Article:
Hechter, Michael and Kanazawa, Satoshi (1997) Sociological rational choice theory. Annual review of sociology, 23 . pp. 191-214. ISSN 0360-0572
Although rational choice theory has made considerable advances in other social sciences, its progress in sociology has been limited. Some sociologists' reservations about rational choice arise from a misunderstanding of the theory. The first part of this essay therefore introduces rational choice as a general theoretical perspective, or family of theories, which explains social outcomes by constructing models of individual action and social context. "Thin" models of individual action are mute about actors' motivations, while "thick" models specify them ex ante. Other sociologists' reservations, however, stem from doubts about the empirical adequacy of rational choice explanations. To this end, the bulk of the essay reviews a sample of recent studies that provide empirical support for particular rational choice explanations in a broad spectrum of substantive areas in sociology. Particular attention is paid to studies on the family, gender, and religion, for these subareas often are considered least amenable to understanding in terms of rational choice logic.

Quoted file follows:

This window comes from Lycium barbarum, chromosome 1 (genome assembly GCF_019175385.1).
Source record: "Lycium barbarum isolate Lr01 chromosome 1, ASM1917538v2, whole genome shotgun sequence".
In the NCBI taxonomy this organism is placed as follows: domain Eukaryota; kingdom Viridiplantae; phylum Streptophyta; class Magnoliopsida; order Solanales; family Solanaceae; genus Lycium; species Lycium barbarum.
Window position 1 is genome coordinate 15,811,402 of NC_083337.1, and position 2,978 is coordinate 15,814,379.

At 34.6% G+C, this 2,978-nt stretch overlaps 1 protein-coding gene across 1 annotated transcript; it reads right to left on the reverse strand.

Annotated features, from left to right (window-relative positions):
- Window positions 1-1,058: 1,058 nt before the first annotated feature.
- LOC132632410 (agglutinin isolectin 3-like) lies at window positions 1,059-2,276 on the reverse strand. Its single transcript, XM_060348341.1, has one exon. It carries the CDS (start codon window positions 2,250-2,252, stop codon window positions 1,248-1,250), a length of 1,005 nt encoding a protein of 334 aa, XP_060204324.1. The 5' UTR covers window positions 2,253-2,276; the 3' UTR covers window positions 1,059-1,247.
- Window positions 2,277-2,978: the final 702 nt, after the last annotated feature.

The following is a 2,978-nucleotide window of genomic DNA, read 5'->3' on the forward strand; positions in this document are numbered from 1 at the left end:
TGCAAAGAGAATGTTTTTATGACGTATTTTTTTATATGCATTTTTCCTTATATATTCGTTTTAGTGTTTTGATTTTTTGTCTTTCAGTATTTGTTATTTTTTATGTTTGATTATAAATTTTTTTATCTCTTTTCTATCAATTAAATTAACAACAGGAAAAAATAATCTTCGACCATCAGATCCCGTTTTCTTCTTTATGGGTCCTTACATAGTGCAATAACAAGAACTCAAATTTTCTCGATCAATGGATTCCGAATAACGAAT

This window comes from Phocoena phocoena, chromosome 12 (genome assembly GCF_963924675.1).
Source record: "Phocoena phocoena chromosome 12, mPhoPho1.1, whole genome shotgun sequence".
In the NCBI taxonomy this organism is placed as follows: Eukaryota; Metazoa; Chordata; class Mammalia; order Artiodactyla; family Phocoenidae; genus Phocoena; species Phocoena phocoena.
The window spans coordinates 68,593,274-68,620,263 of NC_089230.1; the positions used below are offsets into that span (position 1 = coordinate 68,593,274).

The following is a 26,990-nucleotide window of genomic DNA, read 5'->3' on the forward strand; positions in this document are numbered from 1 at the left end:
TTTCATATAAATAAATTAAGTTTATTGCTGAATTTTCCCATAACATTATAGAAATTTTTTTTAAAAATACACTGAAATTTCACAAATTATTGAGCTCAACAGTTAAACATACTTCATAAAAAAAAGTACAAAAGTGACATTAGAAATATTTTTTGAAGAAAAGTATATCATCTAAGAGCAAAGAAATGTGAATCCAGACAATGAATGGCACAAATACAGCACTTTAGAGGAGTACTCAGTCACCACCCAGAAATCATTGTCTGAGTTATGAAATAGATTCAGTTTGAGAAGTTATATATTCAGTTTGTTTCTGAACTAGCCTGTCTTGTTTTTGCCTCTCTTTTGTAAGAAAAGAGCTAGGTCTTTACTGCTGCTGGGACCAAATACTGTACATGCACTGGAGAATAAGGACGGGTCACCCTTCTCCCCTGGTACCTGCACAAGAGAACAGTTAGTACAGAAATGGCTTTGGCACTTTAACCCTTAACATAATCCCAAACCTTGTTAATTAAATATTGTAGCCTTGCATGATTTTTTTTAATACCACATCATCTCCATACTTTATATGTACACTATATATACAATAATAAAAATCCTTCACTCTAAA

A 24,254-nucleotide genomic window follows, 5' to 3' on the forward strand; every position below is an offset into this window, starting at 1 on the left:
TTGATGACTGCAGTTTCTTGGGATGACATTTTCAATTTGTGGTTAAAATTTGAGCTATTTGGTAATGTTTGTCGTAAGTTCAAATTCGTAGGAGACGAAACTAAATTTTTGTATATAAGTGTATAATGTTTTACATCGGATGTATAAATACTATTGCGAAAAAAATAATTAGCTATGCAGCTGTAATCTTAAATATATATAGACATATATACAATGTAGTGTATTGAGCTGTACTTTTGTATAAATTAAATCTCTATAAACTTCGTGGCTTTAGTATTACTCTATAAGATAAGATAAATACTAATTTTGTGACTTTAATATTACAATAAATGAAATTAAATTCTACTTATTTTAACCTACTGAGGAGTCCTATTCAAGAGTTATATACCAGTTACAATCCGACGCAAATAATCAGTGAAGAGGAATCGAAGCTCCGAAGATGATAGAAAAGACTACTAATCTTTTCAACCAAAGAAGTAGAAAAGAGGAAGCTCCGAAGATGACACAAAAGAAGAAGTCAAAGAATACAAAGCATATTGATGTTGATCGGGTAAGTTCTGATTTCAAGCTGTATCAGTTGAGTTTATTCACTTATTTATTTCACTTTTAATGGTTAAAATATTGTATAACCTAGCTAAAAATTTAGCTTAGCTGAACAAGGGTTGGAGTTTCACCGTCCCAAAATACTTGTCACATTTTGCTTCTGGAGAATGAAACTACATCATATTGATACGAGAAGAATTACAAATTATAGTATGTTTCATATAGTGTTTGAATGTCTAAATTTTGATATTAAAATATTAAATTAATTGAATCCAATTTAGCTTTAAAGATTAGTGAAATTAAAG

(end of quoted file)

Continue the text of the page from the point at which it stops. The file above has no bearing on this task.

|Additional Information:||© 1997 Annual Reviews|
|Library of Congress subject classification:||H Social Sciences > HM Sociology|
|Sets:||Research centres and groups > Managerial Economics and Strategy Group
Departments > Management
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